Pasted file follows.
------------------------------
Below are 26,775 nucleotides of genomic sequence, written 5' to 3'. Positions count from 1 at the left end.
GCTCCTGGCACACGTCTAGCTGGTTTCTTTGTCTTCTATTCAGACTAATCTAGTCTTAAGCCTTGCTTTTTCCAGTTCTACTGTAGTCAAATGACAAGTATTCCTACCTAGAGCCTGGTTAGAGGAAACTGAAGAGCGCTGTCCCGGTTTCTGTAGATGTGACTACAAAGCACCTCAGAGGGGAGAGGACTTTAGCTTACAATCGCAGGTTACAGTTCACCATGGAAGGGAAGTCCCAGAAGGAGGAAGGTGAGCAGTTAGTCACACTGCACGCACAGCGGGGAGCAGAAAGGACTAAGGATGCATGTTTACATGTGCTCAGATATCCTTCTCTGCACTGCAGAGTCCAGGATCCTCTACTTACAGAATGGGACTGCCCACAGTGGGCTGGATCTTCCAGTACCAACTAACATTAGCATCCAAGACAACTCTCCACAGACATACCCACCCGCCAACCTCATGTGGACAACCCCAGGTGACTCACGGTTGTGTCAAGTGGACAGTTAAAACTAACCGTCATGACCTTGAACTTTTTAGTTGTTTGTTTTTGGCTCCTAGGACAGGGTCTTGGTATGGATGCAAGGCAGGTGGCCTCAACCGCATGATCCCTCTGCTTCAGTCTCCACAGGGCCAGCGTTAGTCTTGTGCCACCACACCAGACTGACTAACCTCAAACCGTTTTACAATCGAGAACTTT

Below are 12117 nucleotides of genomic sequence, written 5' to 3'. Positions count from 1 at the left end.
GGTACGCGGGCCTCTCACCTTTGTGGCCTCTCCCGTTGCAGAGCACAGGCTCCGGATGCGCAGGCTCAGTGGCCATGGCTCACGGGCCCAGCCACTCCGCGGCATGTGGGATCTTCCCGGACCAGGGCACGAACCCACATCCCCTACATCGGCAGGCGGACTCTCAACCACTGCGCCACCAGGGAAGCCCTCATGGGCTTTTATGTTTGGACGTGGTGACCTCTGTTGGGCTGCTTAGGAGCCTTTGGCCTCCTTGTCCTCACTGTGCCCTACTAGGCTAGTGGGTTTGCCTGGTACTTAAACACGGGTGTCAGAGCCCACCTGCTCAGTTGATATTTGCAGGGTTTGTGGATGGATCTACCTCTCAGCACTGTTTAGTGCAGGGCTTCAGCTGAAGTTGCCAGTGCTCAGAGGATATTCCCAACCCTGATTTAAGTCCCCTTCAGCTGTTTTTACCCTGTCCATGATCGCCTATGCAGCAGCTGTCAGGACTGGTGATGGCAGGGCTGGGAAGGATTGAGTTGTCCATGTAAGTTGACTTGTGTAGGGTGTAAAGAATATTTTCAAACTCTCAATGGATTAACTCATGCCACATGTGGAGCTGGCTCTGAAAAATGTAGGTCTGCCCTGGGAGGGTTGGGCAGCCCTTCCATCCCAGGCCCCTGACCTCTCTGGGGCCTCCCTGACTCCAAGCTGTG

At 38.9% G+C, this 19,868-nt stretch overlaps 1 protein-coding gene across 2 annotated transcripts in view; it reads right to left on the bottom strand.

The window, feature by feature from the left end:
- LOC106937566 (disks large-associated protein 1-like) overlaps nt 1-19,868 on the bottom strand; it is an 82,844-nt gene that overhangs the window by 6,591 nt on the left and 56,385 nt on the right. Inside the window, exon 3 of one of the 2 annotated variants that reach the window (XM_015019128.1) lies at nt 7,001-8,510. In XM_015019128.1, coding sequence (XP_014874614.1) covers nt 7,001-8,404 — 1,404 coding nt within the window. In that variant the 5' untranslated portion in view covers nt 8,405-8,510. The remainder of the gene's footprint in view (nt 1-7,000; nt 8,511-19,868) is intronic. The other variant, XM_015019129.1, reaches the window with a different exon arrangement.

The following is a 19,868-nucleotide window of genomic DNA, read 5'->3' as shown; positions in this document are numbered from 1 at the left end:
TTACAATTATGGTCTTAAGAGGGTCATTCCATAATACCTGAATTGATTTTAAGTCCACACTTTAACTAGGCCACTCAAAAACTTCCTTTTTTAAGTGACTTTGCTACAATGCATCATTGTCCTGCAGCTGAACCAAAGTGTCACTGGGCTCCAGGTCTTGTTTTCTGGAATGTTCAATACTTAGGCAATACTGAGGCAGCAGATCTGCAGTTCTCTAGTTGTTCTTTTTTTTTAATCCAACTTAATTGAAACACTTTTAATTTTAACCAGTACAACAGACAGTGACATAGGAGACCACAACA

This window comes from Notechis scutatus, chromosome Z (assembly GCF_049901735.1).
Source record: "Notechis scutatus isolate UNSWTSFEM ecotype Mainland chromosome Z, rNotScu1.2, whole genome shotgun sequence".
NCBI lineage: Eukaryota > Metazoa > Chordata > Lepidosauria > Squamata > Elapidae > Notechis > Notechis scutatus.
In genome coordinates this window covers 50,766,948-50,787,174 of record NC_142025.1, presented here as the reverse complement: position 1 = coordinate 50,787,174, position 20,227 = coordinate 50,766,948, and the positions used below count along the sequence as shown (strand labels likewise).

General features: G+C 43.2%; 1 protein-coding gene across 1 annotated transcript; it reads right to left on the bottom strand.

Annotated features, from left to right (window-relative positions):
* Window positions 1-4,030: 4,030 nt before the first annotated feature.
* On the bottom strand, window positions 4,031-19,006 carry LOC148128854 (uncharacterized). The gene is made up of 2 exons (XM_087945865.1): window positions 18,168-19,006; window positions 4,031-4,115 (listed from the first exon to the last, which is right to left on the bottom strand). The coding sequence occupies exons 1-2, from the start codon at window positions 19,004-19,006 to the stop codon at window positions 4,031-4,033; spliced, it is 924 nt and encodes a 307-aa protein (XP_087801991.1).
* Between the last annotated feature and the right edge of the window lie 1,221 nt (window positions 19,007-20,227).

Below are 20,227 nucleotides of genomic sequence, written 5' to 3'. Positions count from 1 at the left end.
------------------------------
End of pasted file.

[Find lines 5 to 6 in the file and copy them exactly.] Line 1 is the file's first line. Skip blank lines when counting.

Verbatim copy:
At 38.9% G+C, this 19,868-nt stretch overlaps 1 protein-coding gene across 2 annotated transcripts in view; it reads right to left on the bottom strand.

The window, feature by feature from the left end: